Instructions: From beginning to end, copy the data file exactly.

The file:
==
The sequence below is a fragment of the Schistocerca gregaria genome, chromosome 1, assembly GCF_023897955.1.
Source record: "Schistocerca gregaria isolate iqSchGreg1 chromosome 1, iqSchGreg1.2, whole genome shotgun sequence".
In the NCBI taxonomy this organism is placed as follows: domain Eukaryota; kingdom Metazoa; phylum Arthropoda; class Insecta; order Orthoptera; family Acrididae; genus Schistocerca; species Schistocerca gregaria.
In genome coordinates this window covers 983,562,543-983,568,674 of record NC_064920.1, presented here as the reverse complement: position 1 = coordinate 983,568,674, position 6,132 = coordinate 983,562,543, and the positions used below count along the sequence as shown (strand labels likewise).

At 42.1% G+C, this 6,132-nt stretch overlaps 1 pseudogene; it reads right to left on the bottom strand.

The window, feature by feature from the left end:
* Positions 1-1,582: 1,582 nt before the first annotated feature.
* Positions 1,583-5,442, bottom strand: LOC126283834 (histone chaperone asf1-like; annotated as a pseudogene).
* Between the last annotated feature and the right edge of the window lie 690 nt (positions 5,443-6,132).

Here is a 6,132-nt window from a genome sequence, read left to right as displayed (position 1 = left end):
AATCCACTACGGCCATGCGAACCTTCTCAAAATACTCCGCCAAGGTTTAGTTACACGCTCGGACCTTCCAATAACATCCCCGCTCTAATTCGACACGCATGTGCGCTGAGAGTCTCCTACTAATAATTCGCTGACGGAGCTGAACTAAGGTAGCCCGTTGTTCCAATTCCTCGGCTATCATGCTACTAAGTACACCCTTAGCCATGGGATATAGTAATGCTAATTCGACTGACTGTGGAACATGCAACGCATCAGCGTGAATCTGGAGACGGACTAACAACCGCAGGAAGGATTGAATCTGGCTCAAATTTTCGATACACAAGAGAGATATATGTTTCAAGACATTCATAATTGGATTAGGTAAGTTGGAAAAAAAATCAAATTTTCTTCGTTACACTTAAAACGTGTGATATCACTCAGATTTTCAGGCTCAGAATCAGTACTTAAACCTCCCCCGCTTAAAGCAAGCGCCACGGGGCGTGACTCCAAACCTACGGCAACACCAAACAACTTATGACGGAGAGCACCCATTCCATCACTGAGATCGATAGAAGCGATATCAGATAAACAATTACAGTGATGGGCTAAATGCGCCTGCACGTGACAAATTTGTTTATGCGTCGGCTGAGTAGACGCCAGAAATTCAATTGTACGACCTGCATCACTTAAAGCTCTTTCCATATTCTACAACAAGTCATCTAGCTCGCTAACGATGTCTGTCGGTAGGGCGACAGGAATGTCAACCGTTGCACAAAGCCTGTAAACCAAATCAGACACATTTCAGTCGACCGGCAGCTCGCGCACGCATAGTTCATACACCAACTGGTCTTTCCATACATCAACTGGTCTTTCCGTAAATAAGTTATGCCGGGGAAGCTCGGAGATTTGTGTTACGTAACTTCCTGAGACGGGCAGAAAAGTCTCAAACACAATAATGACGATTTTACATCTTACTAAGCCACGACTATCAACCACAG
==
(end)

The sequence below is a fragment of the Schistocerca gregaria genome, chromosome 1, assembly GCF_023897955.1.
Source record: "Schistocerca gregaria isolate iqSchGreg1 chromosome 1, iqSchGreg1.2, whole genome shotgun sequence".
In the NCBI taxonomy this organism is placed as follows: domain Eukaryota; kingdom Metazoa; phylum Arthropoda; class Insecta; order Orthoptera; family Acrididae; genus Schistocerca; species Schistocerca gregaria.
In genome coordinates this window covers 983,562,543-983,568,674 of record NC_064920.1, presented here as the reverse complement: position 1 = coordinate 983,568,674, position 6,132 = coordinate 983,562,543, and the positions used below count along the sequence as shown (strand labels likewise).

At 42.1% G+C, this 6,132-nt stretch overlaps 1 pseudogene; it reads right to left on the bottom strand.

The window, feature by feature from the left end:
* Positions 1-1,582: 1,582 nt before the first annotated feature.
* Positions 1,583-5,442, bottom strand: LOC126283834 (histone chaperone asf1-like; annotated as a pseudogene).
* Between the last annotated feature and the right edge of the window lie 690 nt (positions 5,443-6,132).

Here is a 6,132-nt window from a genome sequence, read left to right as displayed (position 1 = left end):
AATCCACTACGGCCATGCGAACCTTCTCAAAATACTCCGCCAAGGTTTAGTTACACGCTCGGACCTTCCAATAACATCCCCGCTCTAATTCGACACGCATGTGCGCTGAGAGTCTCCTACTAATAATTCGCTGACGGAGCTGAACTAAGGTAGCCCGTTGTTCCAATTCCTCGGCTATCATGCTACTAAGTACACCCTTAGCCATGGGATATAGTAATGCTAATTCGACTGACTGTGGAACATGCAACGCATCAGCGTGAATCTGGAGACGGACTAACAACCGCAGGAAGGATTGAATCTGGCTCAAATTTTCGATACACAAGAGAGATATATGTTTCAAGACATTCATAATTGGATTAGGTAAGTTGGAAAAAAAATCAAATTTTCTTCGTTACACTTAAAACGTGTGATATCACTCAGATTTTCAGGCTCAGAATCAGTACTTAAACCTCCCCCGCTTAAAGCAAGCGCCACGGGGCGTGACTCCAAACCTACGGCAACACCAAACAACTTATGACGGAGAGCACCCATTCCATCACTGAGATCGATAGAAGCGATATCAGATAAACAATTACAGTGATGGGCTAAATGCGCCTGCACGTGACAAATTTGTTTATGCGTCGGCTGAGTAGACGCCAGAAATTCAATTGTACGACCTGCATCACTTAAAGCTCTTTCCATATTCTACAACAAGTCATCTAGCTCGCTAACGATGTCTGTCGGTAGGGCGACAGGAATGTCAACCGTTGCACAAAGCCTGTAAACCAAATCAGACACATTTCAGTCGACCGGCAGCTCGCGCACGCATAGTTCATACACCAACTGGTCTTTCCATACATCAACTGGTCTTTCCGTAAATAAGTTATGCCGGGGAAGCTCGGAGATTTGTGTTACGTAACTTCCTGAGACGGGCAGAAAAGTCTCAAACACAATAATGACGATTTTACATCTTACTAAGCCACGACTATCAACCACAG